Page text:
December has passed at break-neck speed. It is only after midnight when William and a few other night-owls are awake that the hospital calms down a bit. Notice that I did not say quieter. Children cry around the clock here and pumps are always beeping. A 2:00am run to ice up a Diet Coke will give one a sampling of our own glass-breaking 12 year old Ella Fitzgerald.
Will has been on droplet precautions for two weeks; he cannot leave the room at all unless it is for surgery. When I need to compose myself and summon resolve I sometimes go to the tucked away family room with my electronic window to the outside world. Passing the halls I can see darkened rooms and rooms with awake kids watching movies and IV drips. Every so often I see something else.
An empty bed doesn’t last long around here. When someone leaves the room is cleaned and soon occupied again. I’ve seen the transition commence in only twenty minutes. A bed that remains empty overnight is somehow strangely peaceful.
Of course, someone leaving a bed empty can mean the worst. Usually the children are moved to the critical unit before that point but an empty bed stands like a grave, silently reminding us to live life gratefully and fully.
I’ve hugged and celebrated with more than a few strangers as they loaded up the large, white rolling carts full of luggage. It is understood widely that home is a treasured luxury. Whether someone has been here for one night, seven nights or months without leaving, the meaning of a familiar bed is as understood as a smile.
Tonight I walked the hall; 8 children have been discharged for the holiday. A few new children have arrived to fill the beds but three doors open to reveal crisp, white sheets that are turned down to greet new patients. Amid the cold metal, smells of alcohol sanitizers and the sounds of beeping, the beds are a soft place to rest.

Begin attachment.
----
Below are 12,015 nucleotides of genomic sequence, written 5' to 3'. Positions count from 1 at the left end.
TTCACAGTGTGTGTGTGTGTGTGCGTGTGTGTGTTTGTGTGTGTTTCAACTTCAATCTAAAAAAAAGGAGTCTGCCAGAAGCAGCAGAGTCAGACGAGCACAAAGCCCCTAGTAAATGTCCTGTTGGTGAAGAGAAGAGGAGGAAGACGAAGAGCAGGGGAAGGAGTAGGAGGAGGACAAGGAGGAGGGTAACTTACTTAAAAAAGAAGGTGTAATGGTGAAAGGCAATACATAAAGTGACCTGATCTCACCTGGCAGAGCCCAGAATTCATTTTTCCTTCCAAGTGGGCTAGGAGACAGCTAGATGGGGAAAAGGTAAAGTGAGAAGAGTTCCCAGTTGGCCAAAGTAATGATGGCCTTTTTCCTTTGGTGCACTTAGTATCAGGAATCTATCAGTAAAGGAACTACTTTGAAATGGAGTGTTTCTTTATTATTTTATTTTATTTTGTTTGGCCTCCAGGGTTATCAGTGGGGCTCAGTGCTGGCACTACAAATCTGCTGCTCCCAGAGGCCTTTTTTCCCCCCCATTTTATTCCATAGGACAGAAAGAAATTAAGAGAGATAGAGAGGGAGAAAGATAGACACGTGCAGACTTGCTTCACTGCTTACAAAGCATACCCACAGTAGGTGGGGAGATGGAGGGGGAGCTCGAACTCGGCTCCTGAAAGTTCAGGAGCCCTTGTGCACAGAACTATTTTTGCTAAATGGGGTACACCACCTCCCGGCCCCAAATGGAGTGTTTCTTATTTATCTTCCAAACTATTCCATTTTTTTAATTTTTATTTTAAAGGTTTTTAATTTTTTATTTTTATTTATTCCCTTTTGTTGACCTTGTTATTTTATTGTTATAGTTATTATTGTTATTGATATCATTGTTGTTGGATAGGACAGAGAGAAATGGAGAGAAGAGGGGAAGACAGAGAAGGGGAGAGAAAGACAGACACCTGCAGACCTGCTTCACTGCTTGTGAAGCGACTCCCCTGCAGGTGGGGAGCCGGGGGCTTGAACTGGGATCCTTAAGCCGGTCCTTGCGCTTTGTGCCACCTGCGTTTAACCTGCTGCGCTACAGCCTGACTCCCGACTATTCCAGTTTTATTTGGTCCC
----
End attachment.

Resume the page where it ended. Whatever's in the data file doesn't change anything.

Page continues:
After checking repeatedly to see what day it is, I realize that tomorrow is Christmas Eve. “Santa” made his rounds today and presents will be delivered, but there are no chimneys here. What is here are babies who are unexpectedly in beds that parents never anticipated.
Many mothers sit over unexpected beds and wonder why their children lay there. I am sure that while a manger was occupied an empty bed was ready at the house Mary left behind. Empty beds may mean death, but they also mean hope. I’ve discovered that there is great comfort in seeing your child in unexpected beds. The extraordinary ones are there.
This Christmas we are surrounded by people I never expected would be around us. Nurses, doctors, strangers from all over the East Coast are here. Mary didn’t have her family nearby when she wrapped the Son in swaddling clothes and laid him in a manger-bed. Shepherds from the field joined her in those first hours, which probably wasn’t as pleasant as we make it look in our pristine Christmas cards. (Oops…forgot about those this year!) Then again, Jesus also had the best birth announcement on record. God knew Mary and Joseph couldn’t send out announcements, so He loaned them a star and a host of angels. Pintrest can’t compete. An empty bed and unexpectedly full manger-bed is what Christmas is about. More than ever I understand that when the right bed is occupied, real peace and healing can come.
Empty beds mean hope. Empty beds mean a short time elsewhere. Empty beds mean victory in a hard-fought battle. Empty beds are a memorial. An empty resting place means “It is Finished” and “Y’all ready for this? It’s going to be amazing.”
Many of you will have beds and couches full this week. My heart rejoices for you; full beds mean great care. Rejoice in that, moms of college kids and empty nesters! Those with empty beds, whether for sorrow or for new, unexpected reasons, take heart. Empty beds can mean something wonderful. Just be sure to look.